Despite a somewhat dramatic game of last-minute will-he-or-won’t-he speculation, just as he promised, Rob Ford no-showed at Toronto’s Pride parade on Sunday, opting instead for a Muskoka weekend with his family. And just as they promised, rainbow-wearing revellers cared not as they packed the downtown core to celebrate under sunny skies and in the stifling heat for this year’s four-and-a-half-hour, squirt-gun-soaked festivities. But even though Ford’s absence didn’t do a thing to dampen the raucous atmosphere at Pride—of course, nobody thought Ford should be there because of his party tricks—we think the fact that city’s mayor didn’t attend the annual event for the first time since 1994 is still a troubling break from tradition.

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Is Rob Ford going to attend Pride after all?

We wonder what Brian Burke said to the mayor yesterday.

Mayor Rob Ford missed the beginning of Pride Week yesterday, sending council speaker Frances Nunziata in his stead to the raising of the rainbow flag at Nathan Philips Square. Anyone who’s watched Nunziata govern a council meeting can predict how well things went from there—heckling, followed by shouting, followed by more heckling and shouting. But later in the day, something unexpected happened: Ford appeared to equivocate on his earlier stance that he wouldn’t be attending Toronto’s Pride Parade after a meeting with Toronto Maple Leafs general manager and prominent gay rights supporter Brian Burke.

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50 Reasons To Love Toronto: Nos. 4-7, Scouts, Brian Burke, no more Peddie, SlutWalk

No. 4: Dressed in their new Joe Mimran–designed uniforms, our scouts deserve badges for stylishness; No. 5: The gruff Leafs GM Brian Burke is a gay rights activist; No. 6: And, to the relief of Leafs fans everywhere, Richard Peddie is finally leaving MLSE; No. 7: SlutWalk, a march for the right to bare arms, legs and midriffs, inspired a global feminist movement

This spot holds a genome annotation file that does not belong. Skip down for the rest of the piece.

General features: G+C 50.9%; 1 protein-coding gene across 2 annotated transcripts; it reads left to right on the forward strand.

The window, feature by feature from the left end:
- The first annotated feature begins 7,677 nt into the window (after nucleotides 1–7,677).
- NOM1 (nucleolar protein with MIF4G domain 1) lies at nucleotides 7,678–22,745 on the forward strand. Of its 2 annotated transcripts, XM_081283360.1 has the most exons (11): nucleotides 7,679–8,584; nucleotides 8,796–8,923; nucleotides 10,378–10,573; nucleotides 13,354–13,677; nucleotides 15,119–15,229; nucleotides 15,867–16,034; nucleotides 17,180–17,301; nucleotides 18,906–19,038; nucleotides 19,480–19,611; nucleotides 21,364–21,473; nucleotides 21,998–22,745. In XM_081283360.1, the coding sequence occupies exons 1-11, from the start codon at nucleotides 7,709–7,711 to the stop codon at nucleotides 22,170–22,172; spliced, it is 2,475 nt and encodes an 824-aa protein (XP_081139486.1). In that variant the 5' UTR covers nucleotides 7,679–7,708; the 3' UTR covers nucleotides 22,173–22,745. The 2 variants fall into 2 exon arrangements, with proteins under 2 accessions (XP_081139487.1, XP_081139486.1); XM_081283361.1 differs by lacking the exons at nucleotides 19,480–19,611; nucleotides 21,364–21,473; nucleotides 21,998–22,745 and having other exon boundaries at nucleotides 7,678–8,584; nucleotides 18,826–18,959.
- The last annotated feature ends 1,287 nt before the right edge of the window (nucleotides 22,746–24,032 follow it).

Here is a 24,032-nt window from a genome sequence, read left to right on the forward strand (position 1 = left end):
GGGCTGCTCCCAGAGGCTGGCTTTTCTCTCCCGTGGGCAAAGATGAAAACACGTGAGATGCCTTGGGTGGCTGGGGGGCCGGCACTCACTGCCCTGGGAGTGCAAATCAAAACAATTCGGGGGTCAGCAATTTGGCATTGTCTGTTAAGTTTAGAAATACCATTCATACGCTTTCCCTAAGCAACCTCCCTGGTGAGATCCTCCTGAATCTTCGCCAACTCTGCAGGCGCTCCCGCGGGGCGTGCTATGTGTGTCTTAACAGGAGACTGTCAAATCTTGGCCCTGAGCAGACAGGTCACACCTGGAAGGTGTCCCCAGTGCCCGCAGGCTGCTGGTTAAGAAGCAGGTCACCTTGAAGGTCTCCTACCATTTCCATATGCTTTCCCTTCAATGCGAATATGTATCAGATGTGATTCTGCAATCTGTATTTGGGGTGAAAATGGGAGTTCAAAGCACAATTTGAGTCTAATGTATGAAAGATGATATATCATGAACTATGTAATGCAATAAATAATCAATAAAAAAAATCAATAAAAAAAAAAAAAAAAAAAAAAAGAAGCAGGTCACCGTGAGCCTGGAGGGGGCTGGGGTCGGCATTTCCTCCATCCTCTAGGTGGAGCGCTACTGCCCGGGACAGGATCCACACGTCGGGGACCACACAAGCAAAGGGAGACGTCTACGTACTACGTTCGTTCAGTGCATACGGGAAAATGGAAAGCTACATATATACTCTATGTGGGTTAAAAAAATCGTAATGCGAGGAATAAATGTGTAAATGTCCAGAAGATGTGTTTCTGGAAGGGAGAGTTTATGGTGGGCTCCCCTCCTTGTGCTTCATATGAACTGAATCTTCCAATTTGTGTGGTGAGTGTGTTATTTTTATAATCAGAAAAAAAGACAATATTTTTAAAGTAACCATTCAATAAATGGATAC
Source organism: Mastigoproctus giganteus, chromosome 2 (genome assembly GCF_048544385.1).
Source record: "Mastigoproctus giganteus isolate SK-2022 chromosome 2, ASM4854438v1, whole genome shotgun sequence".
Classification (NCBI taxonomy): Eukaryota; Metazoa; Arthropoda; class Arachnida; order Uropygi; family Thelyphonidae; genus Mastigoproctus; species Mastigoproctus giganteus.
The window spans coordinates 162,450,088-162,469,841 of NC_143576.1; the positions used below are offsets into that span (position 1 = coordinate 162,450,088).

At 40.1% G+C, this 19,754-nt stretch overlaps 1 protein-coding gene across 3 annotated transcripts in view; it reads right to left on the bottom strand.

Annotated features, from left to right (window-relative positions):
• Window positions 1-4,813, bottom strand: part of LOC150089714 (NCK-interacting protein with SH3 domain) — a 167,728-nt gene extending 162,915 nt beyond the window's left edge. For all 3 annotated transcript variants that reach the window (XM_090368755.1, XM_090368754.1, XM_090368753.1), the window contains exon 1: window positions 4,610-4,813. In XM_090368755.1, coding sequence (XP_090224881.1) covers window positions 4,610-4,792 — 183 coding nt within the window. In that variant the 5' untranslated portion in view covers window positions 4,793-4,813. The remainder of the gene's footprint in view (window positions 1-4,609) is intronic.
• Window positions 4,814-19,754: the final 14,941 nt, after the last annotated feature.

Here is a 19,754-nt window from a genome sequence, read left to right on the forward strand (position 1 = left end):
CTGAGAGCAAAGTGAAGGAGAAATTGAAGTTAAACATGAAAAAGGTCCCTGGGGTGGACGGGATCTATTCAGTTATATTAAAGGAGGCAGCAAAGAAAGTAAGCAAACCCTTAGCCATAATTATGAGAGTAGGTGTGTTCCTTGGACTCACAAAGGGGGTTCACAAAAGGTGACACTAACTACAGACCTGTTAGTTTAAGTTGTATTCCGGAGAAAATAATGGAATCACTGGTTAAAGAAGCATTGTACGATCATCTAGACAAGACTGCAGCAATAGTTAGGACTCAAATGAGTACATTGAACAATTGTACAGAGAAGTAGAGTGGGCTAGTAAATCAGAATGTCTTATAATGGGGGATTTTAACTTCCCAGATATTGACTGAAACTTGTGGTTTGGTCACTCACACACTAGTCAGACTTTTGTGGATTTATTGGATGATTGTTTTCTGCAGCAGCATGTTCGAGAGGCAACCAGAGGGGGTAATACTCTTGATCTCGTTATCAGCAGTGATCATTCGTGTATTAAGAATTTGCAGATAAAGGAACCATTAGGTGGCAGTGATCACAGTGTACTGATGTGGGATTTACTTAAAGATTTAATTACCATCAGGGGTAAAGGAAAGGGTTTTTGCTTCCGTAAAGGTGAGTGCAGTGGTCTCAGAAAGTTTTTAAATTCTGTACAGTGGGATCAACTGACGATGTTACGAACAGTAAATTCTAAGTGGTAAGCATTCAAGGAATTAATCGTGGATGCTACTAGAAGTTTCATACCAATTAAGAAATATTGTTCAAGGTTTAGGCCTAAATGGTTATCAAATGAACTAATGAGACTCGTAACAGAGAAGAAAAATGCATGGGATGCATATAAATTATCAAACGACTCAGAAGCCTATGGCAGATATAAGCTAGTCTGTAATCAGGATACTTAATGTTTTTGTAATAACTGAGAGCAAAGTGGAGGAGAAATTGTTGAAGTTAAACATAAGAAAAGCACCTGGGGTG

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Leafs’ James Reimer to represent Canada at world championships in Slovakia, along with captain Dion Phaneuf and defenceman Luke Schenn

James Reimer, supergoalie (Image: Bridget Samuels)

The Toronto Maple Leafs may not be heading to the playoffs this year, but there’s still reason to celebrate today, as three of the boys in blue and white have been tapped to head to the IHF world championships in Slovakia. Twenty-three-year-old goaltender James Reimer will join Leafs captain Dion Phaneuf and defenceman Luke Schenn on Team Canada during the competition, which runs from April 29 to May 15.

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RIP: Toronto Maple Leafs’ playoff chances (2010-2011)

Hey, it was a great while it lasted.

Yesterday evening, the Toronto Maple Leafs’ late-season bid for playoff glory officially ended with a 3-2 loss to the Washington Capitals on home ice. The defeat didn’t actually clinch the Leafs’ fate—the eighth-place Buffalo Sabres’ 4-2 victory over the Tampa Bay Lightning did that—but in the end it doesn’t really matter. The effect is the same: the Leafs will miss the post-season for the seventh consecutive year. The storyline is nothing new for the poor, deprived souls that comprise the ever-faithful Leafs Nation. Time and again, the team has flirted with the post-season only to come up short when it counted—but this time it feels different. Really.